Send to

Choose Destination
Resuscitation. 1998 Jun;37(3):173-5.

Competence of health professionals to check the carotid pulse.

Author information

Intensive Care Unit, San Millán Hospital, La Rioja, Spain.


Our objective was to establish the proportion of Emergency Room and Intensive Care doctors and nurses able to locate the carotid pulse in less than 5 s, and identify the variables that influence this ability. The method followed was locating the carotid pulse in a healthy male adult volunteer with normal blood pressure in two situations (stretcher or floor) and with the neck in either a neutral or in an extended position. We recorded the gender, age, and previous training in cardiopulmonary resuscitation (CPR) of each participant and the time spent in detecting the pulse in each of the four possible positions. A model of logistic regression was constructed to determine if the patient's position had any influence on the proportion of health workers capable of finding the pulse within 5 s. The average age of the 72 subjects studied was 33.4 years (SD = 6.6); 80% of the participants had CPR training. Thirty-one participants (43.1%; CI 95%, 31.4-55.3%) required more than 5 s to detect the pulse, although only three (4.2%; CI 95%, 0.9-11.7%) required more than 10 s. The variable 'no CPR training' was associated with the inability to detect the pulse within 5 s. The detection of the pulse was easier with an extended neck. A significant proportion of nurses and doctors were slow to locate the carotid pulse on a healthy, young volunteer with normal blood pressure. No relation was found between gender or age of the participants. More attention should be given to carotid pulse detection in CPR training.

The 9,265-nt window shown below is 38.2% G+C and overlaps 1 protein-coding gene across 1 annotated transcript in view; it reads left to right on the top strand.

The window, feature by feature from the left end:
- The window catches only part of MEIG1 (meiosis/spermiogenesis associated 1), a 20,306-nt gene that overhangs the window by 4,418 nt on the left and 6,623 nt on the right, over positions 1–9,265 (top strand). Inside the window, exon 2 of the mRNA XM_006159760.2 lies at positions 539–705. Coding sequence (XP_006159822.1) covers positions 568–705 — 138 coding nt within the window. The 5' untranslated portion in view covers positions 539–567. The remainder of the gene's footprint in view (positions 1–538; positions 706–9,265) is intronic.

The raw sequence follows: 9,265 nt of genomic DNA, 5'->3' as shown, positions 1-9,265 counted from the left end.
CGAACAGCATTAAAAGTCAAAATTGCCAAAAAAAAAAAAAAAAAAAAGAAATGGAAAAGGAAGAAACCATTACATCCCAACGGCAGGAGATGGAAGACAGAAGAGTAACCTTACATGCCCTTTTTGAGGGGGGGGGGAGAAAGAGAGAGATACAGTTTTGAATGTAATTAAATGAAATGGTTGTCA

[Indexed for MEDLINE]

Supplemental Content

Full text links

Icon for Elsevier Science
Loading ...
Support Center